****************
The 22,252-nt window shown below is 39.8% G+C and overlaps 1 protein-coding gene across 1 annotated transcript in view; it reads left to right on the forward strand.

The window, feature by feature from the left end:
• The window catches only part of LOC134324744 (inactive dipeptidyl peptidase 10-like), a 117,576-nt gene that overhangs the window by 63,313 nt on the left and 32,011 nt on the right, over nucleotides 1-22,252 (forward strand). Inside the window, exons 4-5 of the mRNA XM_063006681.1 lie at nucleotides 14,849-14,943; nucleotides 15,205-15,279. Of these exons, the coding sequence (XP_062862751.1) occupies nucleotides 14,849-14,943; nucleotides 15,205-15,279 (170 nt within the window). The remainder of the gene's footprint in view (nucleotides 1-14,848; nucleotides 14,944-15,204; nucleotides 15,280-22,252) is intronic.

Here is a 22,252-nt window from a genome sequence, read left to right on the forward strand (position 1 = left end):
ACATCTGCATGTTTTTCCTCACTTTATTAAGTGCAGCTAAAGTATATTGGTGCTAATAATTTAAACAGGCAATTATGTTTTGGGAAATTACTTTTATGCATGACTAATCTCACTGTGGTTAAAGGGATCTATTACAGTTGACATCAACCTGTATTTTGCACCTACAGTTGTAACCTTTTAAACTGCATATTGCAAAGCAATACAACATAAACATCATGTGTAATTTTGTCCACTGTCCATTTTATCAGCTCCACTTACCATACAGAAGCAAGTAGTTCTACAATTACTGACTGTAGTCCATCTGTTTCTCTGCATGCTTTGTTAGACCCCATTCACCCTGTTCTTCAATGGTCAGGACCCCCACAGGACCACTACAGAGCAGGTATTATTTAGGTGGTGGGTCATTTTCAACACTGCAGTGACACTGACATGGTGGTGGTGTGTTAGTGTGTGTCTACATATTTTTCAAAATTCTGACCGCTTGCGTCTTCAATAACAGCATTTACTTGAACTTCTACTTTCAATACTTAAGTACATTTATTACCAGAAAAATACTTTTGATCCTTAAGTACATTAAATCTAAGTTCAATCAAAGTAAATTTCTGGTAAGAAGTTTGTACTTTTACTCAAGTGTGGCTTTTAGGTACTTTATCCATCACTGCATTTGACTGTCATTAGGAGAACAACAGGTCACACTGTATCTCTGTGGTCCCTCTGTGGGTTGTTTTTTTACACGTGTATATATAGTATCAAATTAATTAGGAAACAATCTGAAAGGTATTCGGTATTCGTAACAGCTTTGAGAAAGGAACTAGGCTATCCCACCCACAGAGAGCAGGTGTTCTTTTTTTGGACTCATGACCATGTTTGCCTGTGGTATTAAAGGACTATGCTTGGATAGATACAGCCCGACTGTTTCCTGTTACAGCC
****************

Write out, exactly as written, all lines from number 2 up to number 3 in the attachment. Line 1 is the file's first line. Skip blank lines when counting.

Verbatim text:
The window, feature by feature from the left end:
• The window catches only part of LOC134324744 (inactive dipeptidyl peptidase 10-like), a 117,576-nt gene that overhangs the window by 63,313 nt on the left and 32,011 nt on the right, over nucleotides 1-22,252 (forward strand). Inside the window, exons 4-5 of the mRNA XM_063006681.1 lie at nucleotides 14,849-14,943; nucleotides 15,205-15,279. Of these exons, the coding sequence (XP_062862751.1) occupies nucleotides 14,849-14,943; nucleotides 15,205-15,279 (170 nt within the window). The remainder of the gene's footprint in view (nucleotides 1-14,848; nucleotides 14,944-15,204; nucleotides 15,280-22,252) is intronic.